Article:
NSW Department of Primary Industries (NSW DPI) has confirmed a new Varroa mite detection in Narrabri is epidemiologically linked to previously known cases in the Newcastle area.
Acting Chief Plant Protection Officer Dr Chris Anderson said close epidemiological links in all cases so far means NSW DPI and the Apiary industry have a good opportunity to eradicate this biosecurity threat and stop the onset of the Varroa mite.
“The honeybee beehives at this property had been stored for a number of months within proximity to an existing infested premise in the Newcastle area before recently being moved to Narrabri.
“Further reporting by beekeepers and investigations by NSW DPI officers, identified the infestation at the property and established a new emergency zone around the property,” Dr Anderson said.
NSW DPI had now established emergency zones around a total of 19 infested premises since Varroa mite was first identified during routine surveillance at the Port of Newcastle on 22 June. This includes additional new confirmed cases at Lambton and Ferodale which fall within previously declared zones.
NSW DPI has been working with apiary industry bodies and stakeholders to ensure beekeepers are informed and empowered to be part of this critical response.
“DPI has put significant measures in place to arrest the spread of the threat and is being assisted by the apiary industry, Local Land Services (LLS), NSW Police, NSW Rural Fire Service (RFS) and the wider community,” Dr Anderson said.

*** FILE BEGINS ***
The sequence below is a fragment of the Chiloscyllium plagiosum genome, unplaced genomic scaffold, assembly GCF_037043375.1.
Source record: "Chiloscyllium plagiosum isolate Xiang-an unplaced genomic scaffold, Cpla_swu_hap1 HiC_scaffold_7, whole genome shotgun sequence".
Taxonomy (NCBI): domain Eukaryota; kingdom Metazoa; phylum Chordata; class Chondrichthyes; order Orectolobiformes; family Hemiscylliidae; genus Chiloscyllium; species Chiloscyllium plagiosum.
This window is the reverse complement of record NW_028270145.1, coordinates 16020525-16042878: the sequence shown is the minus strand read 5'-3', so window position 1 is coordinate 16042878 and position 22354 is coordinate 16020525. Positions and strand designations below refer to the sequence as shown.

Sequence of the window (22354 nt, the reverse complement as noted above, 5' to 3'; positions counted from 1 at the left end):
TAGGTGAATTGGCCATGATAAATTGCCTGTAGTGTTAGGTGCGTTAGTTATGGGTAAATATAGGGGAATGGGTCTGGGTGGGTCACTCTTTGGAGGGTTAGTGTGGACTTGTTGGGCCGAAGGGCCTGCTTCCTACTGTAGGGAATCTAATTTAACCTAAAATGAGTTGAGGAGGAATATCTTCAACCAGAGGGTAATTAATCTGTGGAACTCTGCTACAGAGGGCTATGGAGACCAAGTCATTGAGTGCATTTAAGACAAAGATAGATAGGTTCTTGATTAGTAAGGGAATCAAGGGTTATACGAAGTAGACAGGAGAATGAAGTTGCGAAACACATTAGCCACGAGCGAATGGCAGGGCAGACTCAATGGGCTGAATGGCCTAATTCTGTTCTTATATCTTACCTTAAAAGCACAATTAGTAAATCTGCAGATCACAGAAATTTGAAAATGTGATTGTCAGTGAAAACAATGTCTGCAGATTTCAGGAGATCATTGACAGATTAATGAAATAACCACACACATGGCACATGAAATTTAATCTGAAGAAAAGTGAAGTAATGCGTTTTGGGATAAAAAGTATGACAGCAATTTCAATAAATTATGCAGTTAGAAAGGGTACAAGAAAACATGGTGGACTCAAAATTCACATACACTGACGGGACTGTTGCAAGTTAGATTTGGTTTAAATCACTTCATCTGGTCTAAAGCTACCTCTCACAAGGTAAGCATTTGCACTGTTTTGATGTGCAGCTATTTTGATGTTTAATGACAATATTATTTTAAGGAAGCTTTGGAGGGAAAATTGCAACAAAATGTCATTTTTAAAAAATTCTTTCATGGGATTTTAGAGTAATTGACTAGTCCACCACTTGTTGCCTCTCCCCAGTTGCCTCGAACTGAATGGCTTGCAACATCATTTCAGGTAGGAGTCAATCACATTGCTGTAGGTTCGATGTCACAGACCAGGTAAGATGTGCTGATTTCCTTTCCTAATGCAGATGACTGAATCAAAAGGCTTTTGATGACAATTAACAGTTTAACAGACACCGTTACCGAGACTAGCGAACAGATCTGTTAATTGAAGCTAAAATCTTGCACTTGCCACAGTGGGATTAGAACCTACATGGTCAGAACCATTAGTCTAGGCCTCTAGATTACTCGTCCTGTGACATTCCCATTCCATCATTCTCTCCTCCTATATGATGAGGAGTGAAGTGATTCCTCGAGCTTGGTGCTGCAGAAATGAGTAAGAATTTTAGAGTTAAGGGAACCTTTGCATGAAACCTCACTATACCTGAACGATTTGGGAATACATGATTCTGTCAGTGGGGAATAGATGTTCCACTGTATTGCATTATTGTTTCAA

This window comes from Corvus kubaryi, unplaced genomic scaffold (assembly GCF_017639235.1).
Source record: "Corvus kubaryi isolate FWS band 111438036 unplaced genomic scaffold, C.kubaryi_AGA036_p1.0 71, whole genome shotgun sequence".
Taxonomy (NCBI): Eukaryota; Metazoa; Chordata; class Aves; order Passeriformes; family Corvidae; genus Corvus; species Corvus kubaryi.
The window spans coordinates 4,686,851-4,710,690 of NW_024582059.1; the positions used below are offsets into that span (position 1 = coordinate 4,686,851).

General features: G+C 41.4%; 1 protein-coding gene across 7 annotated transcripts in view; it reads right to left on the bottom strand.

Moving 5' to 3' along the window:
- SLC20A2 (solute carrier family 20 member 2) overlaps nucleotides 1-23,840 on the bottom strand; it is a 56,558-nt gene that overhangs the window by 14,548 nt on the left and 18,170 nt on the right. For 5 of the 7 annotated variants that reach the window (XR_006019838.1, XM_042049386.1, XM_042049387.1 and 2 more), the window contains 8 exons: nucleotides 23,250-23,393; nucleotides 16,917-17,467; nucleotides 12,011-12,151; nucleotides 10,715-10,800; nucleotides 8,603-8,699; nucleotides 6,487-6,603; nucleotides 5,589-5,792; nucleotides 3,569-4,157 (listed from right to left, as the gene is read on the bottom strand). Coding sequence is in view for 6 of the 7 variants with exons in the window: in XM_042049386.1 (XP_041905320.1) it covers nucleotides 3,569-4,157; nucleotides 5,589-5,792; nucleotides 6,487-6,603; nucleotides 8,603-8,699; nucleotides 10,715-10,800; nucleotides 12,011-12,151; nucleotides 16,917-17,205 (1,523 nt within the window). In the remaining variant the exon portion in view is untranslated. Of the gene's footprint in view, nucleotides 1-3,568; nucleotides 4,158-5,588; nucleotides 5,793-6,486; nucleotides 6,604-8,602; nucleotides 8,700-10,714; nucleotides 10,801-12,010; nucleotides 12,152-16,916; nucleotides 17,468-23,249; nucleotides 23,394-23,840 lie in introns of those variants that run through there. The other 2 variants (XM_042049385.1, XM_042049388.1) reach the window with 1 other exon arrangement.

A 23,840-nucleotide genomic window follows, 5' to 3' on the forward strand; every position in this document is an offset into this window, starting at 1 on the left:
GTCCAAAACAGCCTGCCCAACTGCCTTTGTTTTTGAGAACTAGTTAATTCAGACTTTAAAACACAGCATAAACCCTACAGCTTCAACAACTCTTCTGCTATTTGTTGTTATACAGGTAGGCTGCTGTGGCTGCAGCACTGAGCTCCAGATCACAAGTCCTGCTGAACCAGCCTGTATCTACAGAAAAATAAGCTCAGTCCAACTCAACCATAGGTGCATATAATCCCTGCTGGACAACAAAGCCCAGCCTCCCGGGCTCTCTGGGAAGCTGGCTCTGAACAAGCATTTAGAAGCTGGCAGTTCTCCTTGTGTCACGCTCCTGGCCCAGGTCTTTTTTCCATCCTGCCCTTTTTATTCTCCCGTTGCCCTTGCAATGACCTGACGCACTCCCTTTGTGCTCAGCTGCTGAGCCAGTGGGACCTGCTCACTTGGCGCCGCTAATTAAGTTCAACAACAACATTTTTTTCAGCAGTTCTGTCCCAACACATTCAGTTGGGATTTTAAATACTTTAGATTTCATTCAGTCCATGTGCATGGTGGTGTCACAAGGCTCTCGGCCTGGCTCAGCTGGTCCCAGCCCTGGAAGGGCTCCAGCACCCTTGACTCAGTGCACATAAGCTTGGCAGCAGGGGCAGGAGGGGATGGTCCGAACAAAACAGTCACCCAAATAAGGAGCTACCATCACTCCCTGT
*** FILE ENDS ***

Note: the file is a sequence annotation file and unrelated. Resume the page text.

“NSW DPI continues to ask all people who have acquired honeybees (including queen bees, nucleus hives and hives with honeybees) from within the 50km emergency notification zone of the Port of Newcastle in the last 12-months to report them to help ensure business continuity for the bee industry.
“Community reporting will importantly help us facilitate and free up the movement of honeybees in the rest of NSW, especially around almond pollination,” said Dr Anderson said.
“Beekeepers are reminded of the group permit that allows flood affected honeybees and hives in current flood watch areas to be moved to a higher location on premises, or if that’s not possible, within the same emergency zone.
“After the hives have been moved as per this permit, they cannot be moved back to the original location. Notification of any change in location must be notified by the Beekeeper Notification – Varroa mite online form at www.dpi.nsw.gov.au/varroa,” Dr Anderson said.
Throughout the remainder of NSW, no beehives or honeybees may be moved.